What are PICC lines?
A PICC line is a small and flexible tube (catheter) that is put into a vein. These lines are inserted into a vein in the arm which is guided to a larger vein within the chest. A midline catheter, however, is inserted into the crook of the inner arm or into the upper arm. A midline catheter is shorter than a PICC line, ending below the armpit, while the PICC line goes all the way into the chest. These catheters allow a patient to have long-term IV medicinal treatments.
Why would I need a PICC line or a midline catheter?
- For long-term IV therapy. Someone may need long-term exposure to antibiotics or chemotherapy for weeks to months. PICC lines allow patients to be treated in hospitals, clinics, or in the comforts of their own home.
- PICC or midline reduces the need to constantly change an IV. Likewise, if a medication or treatment is harmful to veins, getting treated using a PICC or midline can reduce or prevent any damage to the skin or veins during treatment.
- You are often in need of blood transfusions and blood tests. Blood can easily be collected through a PICC or midline. So, if you are constantly needing to have blood drawn or have transfusions, a PICC or midline allows these procedures to be quicker, easier, and less painful.
Home care instructions:
- Always wash your hands before and after handling any part of your catheter. Avoid touching your catheter unless it is absolutely necessary that you do so.
- Clean the end of the catheter tubing before use. Before attachment and after detachment of your catheter’s tubing, the ends of the tubing must be thoroughly cleaned. Otherwise, you are risking infection. Take lots of precaution when cleaning the tubing. Wash your hands well, put on medical gloves, and use a brand new alcohol pad to rub the ends of the tubing. Never reuse an alcohol pad.
- Sometimes you may need to clamp your catheter, like when the tubing is being changed. Clamping is needed so that air does not get into your catheter. Ask your caregiver or nurse to clamp your catheter for you, or to show you how.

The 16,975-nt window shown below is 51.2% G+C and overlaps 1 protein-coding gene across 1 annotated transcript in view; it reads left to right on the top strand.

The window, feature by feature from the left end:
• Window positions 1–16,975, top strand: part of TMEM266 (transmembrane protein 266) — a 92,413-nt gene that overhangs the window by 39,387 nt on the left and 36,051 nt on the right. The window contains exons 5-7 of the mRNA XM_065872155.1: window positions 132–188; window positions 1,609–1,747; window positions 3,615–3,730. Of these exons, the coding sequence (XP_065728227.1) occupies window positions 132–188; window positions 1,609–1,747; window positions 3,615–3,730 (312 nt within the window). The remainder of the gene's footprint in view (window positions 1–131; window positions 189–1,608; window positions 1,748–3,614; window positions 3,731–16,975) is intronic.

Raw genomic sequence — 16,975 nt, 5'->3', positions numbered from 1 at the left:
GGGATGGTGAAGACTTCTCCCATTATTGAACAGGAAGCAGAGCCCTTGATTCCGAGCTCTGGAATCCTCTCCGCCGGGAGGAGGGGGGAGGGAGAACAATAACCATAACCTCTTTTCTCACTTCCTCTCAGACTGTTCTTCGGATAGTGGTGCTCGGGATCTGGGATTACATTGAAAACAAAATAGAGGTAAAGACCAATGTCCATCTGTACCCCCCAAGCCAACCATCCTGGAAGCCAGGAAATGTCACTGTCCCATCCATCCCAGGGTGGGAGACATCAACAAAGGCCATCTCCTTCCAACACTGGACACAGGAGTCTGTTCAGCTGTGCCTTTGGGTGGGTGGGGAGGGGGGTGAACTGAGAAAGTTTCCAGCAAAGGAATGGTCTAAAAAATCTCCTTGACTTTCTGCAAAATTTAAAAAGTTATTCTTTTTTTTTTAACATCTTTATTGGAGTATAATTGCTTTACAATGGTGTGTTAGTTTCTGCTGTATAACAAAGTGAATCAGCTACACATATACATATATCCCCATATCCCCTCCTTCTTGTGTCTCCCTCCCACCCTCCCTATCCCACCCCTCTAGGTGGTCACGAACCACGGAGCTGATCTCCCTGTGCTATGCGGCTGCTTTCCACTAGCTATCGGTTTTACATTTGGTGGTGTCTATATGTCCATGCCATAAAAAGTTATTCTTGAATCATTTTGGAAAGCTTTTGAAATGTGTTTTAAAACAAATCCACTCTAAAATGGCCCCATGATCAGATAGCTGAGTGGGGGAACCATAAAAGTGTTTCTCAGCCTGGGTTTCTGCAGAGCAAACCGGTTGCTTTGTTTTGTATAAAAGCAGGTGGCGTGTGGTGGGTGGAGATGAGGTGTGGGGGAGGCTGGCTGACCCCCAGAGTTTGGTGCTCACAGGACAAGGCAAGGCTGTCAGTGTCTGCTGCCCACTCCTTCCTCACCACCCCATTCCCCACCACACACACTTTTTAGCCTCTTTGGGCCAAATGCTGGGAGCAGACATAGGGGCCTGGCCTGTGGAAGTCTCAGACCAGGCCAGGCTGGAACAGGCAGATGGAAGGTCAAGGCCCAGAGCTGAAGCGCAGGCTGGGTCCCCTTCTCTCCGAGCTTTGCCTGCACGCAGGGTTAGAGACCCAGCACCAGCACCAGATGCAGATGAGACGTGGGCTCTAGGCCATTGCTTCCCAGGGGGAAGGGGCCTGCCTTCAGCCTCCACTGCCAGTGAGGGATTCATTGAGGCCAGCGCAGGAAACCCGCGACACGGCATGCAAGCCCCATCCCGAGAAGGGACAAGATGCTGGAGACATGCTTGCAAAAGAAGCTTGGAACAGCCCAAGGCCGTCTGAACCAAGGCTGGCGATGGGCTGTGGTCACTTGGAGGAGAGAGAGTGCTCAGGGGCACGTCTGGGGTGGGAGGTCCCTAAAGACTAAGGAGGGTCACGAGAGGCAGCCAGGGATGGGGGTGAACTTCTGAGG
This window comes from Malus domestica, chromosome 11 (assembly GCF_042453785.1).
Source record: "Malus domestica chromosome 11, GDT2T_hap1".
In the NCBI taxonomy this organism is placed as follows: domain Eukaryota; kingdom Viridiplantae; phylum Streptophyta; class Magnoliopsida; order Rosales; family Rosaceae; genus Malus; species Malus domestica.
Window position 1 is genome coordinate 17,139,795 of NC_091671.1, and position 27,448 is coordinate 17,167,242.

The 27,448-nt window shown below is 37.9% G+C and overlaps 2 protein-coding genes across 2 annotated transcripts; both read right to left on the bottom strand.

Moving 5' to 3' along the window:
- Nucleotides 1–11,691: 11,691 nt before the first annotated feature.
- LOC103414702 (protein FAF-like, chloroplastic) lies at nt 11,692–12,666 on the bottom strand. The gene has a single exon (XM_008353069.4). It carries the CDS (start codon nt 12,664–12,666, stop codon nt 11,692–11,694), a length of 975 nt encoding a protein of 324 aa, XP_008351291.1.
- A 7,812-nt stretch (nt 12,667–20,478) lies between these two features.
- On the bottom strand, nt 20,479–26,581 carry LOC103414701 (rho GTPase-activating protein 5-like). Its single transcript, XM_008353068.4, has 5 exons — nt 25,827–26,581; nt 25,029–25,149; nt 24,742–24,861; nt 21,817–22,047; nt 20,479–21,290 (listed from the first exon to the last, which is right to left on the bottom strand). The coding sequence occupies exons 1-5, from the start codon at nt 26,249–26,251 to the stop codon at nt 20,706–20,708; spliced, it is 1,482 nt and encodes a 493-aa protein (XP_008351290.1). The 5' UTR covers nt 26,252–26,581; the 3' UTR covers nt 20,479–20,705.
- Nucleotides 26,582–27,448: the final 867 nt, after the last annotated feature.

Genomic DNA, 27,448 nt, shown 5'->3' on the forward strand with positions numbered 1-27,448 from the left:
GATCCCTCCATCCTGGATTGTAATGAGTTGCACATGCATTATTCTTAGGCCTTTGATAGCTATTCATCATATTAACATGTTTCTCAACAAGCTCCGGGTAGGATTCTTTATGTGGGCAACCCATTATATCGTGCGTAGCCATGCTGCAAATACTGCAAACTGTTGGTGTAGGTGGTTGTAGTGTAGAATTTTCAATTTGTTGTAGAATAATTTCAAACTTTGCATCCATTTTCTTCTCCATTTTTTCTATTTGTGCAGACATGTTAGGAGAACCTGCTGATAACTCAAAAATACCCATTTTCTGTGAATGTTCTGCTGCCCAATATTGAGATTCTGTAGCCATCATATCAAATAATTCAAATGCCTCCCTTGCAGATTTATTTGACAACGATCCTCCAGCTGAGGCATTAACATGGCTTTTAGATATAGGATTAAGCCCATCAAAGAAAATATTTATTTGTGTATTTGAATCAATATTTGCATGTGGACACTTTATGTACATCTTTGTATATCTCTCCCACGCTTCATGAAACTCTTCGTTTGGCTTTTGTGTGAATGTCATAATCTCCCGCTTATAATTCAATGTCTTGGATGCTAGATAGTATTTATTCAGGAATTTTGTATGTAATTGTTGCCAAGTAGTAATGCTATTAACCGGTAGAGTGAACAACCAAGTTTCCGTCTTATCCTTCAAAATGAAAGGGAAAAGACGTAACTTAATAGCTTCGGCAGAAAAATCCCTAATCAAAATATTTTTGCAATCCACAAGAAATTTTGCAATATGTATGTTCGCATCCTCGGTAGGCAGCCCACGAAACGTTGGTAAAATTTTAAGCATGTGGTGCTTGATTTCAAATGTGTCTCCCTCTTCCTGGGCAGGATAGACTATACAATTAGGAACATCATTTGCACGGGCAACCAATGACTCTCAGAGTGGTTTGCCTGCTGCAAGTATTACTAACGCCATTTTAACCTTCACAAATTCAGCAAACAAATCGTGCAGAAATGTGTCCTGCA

- Changing the caps and tubing on catheter lumens is extremely important and must be done regularly, as well as tubing. Ask your caregiver how often this must be done.
- Make sure to secure any loose or extra tubing by looping it. This will prevent your tubing from being caught on anything and slipping or being ripped out of place.
When do I change the bandages or dressing on my PICC or midline?
Your nurse or caregiver will change the bandages the day after your PICC or midline is put in. After the initial dressing change, ask your nurse or caregiver how often the bandages must be changed. If there are no signs of irritation, then a weekly change of bandages is a good rule of thumb. However, your bandage must be changed immediately if it gets wet, moist, loose, or dirty. The bandage should also be changed if it has moved out of place or no longer covers the insertion point.
How can I clean the area around the insertion point?
Make sure to check your insertion point and the skin around it on a daily basis. Always look for any signs of infection or irritation. Clean your skin after every single bandage change.
- Whenever it is time to clean the area, make sure you have set up a clean workspace far away from any open windows, heating or A/C ducts, and make sure it is clear of any dust. Make sure you are in a well-lit area. You will need the following tools:
- Liquid pump soap, or waterless soap, used to wash your hands
- Paper towels for drying your hands
- A trash bag